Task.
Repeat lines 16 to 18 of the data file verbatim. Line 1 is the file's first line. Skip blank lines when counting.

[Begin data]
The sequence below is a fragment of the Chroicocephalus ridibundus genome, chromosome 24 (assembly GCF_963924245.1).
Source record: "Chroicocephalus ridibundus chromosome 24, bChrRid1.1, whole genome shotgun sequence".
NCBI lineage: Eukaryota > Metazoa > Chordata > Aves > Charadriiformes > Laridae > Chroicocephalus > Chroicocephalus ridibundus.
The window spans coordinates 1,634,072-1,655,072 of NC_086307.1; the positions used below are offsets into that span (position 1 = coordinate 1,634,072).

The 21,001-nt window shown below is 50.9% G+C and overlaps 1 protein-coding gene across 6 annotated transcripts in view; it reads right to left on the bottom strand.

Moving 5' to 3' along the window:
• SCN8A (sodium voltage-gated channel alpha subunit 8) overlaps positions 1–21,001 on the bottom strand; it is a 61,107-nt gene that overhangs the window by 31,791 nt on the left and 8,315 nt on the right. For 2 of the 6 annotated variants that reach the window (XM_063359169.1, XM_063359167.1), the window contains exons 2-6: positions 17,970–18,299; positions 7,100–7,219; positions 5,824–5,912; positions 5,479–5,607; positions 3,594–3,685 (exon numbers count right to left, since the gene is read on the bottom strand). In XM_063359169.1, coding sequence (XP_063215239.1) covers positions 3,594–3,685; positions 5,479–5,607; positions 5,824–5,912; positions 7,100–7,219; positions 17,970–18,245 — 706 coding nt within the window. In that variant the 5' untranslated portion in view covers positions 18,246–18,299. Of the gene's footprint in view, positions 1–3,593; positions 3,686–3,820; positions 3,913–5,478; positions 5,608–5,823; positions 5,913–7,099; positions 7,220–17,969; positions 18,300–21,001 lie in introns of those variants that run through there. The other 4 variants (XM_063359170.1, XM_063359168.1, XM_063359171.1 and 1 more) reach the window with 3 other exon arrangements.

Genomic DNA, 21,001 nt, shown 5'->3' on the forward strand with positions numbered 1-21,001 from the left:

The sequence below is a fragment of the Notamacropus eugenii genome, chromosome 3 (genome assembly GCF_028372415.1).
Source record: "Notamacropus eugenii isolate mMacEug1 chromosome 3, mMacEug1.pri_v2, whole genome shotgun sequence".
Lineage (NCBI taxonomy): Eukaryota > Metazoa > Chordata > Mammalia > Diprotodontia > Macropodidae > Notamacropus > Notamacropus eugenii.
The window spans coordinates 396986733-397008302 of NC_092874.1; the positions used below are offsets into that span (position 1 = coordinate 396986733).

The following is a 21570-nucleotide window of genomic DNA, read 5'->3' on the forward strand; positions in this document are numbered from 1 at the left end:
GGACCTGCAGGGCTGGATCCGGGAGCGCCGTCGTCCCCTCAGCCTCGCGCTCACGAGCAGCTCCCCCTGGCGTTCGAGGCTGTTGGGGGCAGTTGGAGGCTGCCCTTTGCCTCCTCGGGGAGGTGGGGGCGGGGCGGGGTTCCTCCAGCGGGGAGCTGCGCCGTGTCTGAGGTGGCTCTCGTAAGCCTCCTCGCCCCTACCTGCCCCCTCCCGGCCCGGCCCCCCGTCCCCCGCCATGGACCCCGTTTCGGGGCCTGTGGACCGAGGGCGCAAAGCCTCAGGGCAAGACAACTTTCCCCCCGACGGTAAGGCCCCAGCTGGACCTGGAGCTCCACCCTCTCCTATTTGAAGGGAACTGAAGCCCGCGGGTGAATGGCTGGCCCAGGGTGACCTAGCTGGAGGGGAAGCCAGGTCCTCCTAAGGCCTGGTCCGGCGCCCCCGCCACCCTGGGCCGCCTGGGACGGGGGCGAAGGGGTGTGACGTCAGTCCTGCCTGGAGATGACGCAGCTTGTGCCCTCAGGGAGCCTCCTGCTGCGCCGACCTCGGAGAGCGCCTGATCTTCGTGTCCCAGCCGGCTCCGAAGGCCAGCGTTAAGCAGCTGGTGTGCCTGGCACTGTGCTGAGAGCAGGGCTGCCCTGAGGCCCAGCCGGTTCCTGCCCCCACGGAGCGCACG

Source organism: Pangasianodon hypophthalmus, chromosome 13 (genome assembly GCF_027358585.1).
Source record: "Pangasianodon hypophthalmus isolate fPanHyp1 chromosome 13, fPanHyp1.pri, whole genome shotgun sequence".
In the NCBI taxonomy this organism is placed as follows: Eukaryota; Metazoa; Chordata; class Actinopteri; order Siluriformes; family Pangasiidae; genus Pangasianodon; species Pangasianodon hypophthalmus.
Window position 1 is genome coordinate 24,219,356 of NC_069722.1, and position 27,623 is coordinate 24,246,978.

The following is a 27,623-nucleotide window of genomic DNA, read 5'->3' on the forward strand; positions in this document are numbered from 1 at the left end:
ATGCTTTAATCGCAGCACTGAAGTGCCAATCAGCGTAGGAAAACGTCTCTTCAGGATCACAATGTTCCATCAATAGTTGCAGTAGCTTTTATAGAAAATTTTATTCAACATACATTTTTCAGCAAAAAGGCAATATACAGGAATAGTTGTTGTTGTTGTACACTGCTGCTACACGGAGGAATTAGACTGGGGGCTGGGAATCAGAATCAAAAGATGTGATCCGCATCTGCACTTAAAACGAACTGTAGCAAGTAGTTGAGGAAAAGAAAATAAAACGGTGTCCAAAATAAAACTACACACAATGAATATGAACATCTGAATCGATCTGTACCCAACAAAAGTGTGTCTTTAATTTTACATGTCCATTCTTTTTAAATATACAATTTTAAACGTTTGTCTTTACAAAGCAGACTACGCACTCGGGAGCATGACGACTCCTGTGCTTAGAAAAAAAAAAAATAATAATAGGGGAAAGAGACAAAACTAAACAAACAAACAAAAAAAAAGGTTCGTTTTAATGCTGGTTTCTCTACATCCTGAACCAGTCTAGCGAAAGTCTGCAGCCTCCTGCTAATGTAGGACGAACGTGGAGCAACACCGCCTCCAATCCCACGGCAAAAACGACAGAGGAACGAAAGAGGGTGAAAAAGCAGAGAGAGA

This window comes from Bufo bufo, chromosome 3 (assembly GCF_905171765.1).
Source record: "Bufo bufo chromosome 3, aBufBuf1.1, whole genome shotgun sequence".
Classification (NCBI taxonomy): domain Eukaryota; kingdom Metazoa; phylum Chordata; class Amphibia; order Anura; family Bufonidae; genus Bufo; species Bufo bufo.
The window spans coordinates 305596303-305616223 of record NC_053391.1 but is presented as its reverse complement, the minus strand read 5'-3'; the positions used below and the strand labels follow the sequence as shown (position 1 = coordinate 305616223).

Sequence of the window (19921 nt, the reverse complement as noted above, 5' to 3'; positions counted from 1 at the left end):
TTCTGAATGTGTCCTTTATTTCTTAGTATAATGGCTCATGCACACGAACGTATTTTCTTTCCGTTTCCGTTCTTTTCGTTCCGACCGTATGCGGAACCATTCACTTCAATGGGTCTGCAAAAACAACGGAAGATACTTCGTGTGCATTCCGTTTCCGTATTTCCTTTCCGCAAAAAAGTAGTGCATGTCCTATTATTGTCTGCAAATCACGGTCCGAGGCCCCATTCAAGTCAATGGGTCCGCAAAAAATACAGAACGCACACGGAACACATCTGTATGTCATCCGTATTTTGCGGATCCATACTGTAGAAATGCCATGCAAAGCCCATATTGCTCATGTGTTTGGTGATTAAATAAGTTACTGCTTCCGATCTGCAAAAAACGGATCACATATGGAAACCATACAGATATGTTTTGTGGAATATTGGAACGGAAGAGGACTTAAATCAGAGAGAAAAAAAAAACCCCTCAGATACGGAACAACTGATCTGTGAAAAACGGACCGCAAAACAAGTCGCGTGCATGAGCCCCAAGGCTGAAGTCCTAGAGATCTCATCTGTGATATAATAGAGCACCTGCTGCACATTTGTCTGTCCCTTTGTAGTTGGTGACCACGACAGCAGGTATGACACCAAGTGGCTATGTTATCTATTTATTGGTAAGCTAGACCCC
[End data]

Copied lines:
Source record: "Pangasianodon hypophthalmus isolate fPanHyp1 chromosome 13, fPanHyp1.pri, whole genome shotgun sequence".
In the NCBI taxonomy this organism is placed as follows: Eukaryota; Metazoa; Chordata; class Actinopteri; order Siluriformes; family Pangasiidae; genus Pangasianodon; species Pangasianodon hypophthalmus.
Window position 1 is genome coordinate 24,219,356 of NC_069722.1, and position 27,623 is coordinate 24,246,978.